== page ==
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Cancer Immunology, Immunotherapy

, Volume 56, Issue 1, pp 35–47 | Cite as

Treatment with HPMA copolymer-based doxorubicin conjugate containing human immunoglobulin induces long-lasting systemic anti-tumour immunity in mice

  • Milada SirovaEmail author
  • Jiri Strohalm
  • Vladimir Subr
  • Daniela Plocova
  • Pavel Rossmann
  • Tomas Mrkvan
  • Karel Ulbrich
  • Blanka Rihova
Original Article

Abstract

Linkage of doxorubicin (Dox) to a water-soluble synthetic N-(2-hydroxypropyl)methacrylamide copolymer (PHPMA) eliminates most of the systemic toxicity of the free drug. In EL-4 lymphoma-bearing C57BL/6 mice, a complete regression of pre-established tumours has been achieved upon treatment with Dox–PHPMA–HuIg conjugate. The treatment was effective using a range of regimens and dosages, ranging from 62.5 to 100% cured mice treated with a single dose of 10–20 mg of Dox eq./kg, respectively. Fractionated dosages producing lower levels of the conjugate for a prolonged time period had substantial curative capacity as well. The cured mice developed anti-tumour protection as they rejected subsequently re-transplanted original tumour. The proportion of tumour-protected mice inversely reflected the effectiveness of the primary treatment. The treatment protocol leading to 50% of cured mice produced only protected mice, while no mice treated with early treatment regimen (i.e. starting on day 1 after tumour transplantation) rejected the re-transplanted tumour. Exposure of the host to the cancer cells was a prerequisite for developing protection. The anti-tumour memory was long lasting and specific against the original tumour, as the cured mice did not reject another syngeneic tumour, melanoma B16-F10. The immunity was transferable to naïve recipients in in vivo neutralization assay by spleen cells or CD8+ lymphocytes derived from cured animals. We propose an effective treatment strategy which eradicates tumours without harming the protective immune anti-cancer responses.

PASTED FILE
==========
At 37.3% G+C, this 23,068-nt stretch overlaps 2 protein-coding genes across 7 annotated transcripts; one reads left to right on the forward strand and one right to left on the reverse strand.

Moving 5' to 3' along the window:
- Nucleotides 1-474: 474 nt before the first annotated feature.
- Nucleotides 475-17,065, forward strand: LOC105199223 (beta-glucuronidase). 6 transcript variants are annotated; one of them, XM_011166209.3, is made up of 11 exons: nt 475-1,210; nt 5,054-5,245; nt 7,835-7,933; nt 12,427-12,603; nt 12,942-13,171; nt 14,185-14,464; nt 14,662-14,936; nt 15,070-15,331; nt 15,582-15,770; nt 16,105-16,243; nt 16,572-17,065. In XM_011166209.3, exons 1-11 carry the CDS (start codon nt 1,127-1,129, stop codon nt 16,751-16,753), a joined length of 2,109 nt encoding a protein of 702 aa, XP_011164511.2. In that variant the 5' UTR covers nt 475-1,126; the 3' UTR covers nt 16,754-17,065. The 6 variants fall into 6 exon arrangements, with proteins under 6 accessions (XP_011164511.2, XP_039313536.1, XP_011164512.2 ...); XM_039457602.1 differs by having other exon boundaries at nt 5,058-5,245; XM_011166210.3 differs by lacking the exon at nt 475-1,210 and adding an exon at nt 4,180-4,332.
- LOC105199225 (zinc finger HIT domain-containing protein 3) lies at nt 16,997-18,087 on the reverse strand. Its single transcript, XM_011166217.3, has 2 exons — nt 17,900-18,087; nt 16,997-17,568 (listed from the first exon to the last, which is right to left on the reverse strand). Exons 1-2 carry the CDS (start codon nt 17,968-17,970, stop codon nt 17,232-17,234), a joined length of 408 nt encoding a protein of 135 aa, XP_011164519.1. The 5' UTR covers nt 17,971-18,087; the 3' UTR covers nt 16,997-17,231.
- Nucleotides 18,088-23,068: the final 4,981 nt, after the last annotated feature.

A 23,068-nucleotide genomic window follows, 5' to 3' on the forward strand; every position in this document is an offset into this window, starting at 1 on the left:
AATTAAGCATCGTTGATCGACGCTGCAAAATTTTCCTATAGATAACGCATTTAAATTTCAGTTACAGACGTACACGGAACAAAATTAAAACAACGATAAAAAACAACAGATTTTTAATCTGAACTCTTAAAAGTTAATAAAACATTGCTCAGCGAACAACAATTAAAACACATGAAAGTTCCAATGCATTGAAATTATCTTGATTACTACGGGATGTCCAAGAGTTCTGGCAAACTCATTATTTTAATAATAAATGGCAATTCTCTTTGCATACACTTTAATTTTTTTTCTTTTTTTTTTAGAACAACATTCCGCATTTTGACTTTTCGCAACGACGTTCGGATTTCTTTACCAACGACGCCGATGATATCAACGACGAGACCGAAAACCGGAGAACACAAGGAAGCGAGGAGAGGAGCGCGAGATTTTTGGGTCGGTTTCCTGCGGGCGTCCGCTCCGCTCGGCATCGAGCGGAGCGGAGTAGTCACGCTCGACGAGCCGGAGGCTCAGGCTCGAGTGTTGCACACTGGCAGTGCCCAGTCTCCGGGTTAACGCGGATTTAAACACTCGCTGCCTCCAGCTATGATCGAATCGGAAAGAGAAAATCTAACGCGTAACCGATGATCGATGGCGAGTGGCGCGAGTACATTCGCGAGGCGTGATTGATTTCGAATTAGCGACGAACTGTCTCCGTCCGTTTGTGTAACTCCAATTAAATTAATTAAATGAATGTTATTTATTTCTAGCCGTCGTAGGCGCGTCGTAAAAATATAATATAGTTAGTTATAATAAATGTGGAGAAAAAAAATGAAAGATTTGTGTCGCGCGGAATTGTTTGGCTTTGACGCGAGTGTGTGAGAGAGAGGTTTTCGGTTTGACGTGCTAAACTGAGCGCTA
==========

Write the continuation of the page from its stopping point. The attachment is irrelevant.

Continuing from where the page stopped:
Keywords

Targeted tumour therapy HPMA Human immunoglobulin Doxorubicin Complete tumour regression Protective anti-tumour response 

Abbreviations

HPMA

N-(2-hydroxypropyl)methacrylamide

PHPMA

N-(2-hydroxypropyl)methacrylamide copolymer

Dox

Doxorubicin

HuIg

Human intravenous immunoglobulin

IVIg

Intravenous immunoglobulin

NK

Natural killer cells

LAK

Lymphokine-activated killers

LTS

Long-term survivor

MMC

Mitomycin C

Notes

Acknowledgements

The project was supported by the Ministry of Education, Youth and Sports (grant 1M 4635608802), the Czech Science Foundation (grant 305/05/2268), and the Institutional Research Concept AV0Z50200510. We thank Prof. I. Lefkovits for helpful suggestions, and Ms. H. Mišurcová and Ms. H. Semorádová for excellent technical assistance.

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Copyright information

© Springer-Verlag 2006

Authors and Affiliations

  • Milada Sirova
    • 1
    Email author
  • Jiri Strohalm
    • 2
  • Vladimir Subr
    • 2
  • Daniela Plocova
    • 2
  • Pavel Rossmann
    • 1
  • Tomas Mrkvan
    • 1
  • Karel Ulbrich
    • 2
  • Blanka Rihova
    • 1
  1. 1.Division of Immunology and Gnotobiology, Institute of MicrobiologyAcademy of Sciences of the Czech RepublicPragueCzech Republic
  2. 2.Department of Biomedicinal Polymers, Institute of Macromolecular ChemistryAcademy of Sciences of the Czech RepublicPragueCzech Republic

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